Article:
RE: Fw: Request to re-open issue 131 -USE CASES, USE CASES, USE CASES

Thanks Charles, good feedback. 
Ages ago we had some discussions around using image maps for canvas. For the record, I'm against this idea, as the HTML5 specification already has the (sensible) requirement of mapping canvas UI elements to elements in the DOM, and wiring up event/state synchronization between a canvas image map and the underlying DOM elements seems like even more work for the author.

From: Charles Pritchard [] 
Sent: Tuesday, December 20, 2011 5:51 PM
To: Jonas Sicking
Cc: Richard Schwerdtfeger; Cynthia Shelly; david bolter;; Frank Olivier; Maciej Stachowiak; Paul Cotton;;;; Sam Ruby; Steve Faulkner
Subject: Re: Fw: Request to re-open issue 131 -USE CASES, USE CASES, USE CASES

On 12/20/11 2:22 AM, Jonas Sicking wrote: 
On Mon, Dec 19, 2011 at 1:19 PM, Richard Schwerdtfeger <> wrote:
Do you support Frank moving forward with the setElementPath/hit test proposal for the working group to review and are you still supportive of having such an API for canvas? 

I honestly have lost track of what the latest proposal is at this point. The main goal I have is to create an API which is simple enough to use for people to want to do their own canvas hit-testing using the API we provide. That is how we can get the most number of people to use these APIs, and thus create the most accessible web.

Frank's comment for setElementPath(element):

Here is the bug report (scroll to bottom):

I spoke with several Canvas programmers, they felt that if hit testing were available in the API, they'd use it. They wanted it to be available. They're not particularly fascinated by the idea of using the DOM. I'm fascinated by the idea of using DOM+ARIA with Canvas as part of UI development. I think they'll be easily swayed once they start using it.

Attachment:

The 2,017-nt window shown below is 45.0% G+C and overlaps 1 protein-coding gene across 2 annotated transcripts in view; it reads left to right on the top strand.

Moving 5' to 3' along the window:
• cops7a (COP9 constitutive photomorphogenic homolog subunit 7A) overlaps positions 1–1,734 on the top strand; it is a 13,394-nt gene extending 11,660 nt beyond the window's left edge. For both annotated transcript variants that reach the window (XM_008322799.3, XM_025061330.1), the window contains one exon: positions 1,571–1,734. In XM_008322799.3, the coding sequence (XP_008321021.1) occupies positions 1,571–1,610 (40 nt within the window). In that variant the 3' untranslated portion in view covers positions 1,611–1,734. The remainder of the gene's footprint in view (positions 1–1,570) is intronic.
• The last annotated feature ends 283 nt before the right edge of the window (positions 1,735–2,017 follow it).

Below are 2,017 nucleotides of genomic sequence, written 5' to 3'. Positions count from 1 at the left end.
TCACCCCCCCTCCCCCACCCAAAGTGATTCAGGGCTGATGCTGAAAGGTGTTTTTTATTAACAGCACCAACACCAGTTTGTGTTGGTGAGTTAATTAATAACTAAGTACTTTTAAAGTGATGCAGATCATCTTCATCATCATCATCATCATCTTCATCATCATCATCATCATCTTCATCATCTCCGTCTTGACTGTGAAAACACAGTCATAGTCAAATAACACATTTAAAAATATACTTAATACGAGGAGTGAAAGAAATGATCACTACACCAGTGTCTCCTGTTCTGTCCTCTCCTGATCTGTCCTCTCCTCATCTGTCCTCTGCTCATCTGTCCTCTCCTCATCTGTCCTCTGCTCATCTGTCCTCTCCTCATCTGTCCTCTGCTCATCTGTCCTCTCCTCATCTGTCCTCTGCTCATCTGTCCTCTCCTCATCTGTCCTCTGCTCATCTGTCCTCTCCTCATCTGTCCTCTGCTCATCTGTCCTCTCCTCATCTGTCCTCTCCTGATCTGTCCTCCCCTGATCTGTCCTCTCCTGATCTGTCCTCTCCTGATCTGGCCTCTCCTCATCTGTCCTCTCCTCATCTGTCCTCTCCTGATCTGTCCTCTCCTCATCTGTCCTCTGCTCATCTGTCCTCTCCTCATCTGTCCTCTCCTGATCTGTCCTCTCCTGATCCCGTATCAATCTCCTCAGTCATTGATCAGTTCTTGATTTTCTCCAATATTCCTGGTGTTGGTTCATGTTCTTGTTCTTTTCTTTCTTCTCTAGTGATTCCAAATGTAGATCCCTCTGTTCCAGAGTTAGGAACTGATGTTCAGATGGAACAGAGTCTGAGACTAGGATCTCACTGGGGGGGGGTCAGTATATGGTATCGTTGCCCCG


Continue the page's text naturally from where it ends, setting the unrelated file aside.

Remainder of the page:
We had a many months discussion about use cases. Intuitively, I think most of us did not want to see additional complexity added to the Canvas specification. Hit testing is [was] a commonly requested feature by Canvas developers; many vendors saw it as an attempt to "bolt on" retained-mode semantics.

It's the DOM that does all of the retained-mode work.This is simply a means of "super charging" image maps. As I understand it, the only reason developers are getting this gift is because there's no practical solution to the accessibility issue, other than granting developers the ability to associate a region with a DOM node.

There are solutions other than this new method, but those solutions are not well integrated with Canvas and we can look at the past few years of Canvas development to see that a poorly integrated solution is a solution that is rarely implemented.

Here is an old summary of open Canvas a11y issues:

Many of those issues are about CSSOM and are not Canvas-specific. They came up during WCAG research.
There is another CSSOM shortcut, an extension of SVG pointer events into HTML:

Those CSSOM issues can be taken up separately from the primary a11y concerns about legibility and positions.
They are mostly for speed and ease of use. The pointer-events proposal to www-svg is not for a11y, it's for speed.

Received on Friday, 27 January 2012 02:36:02 UTC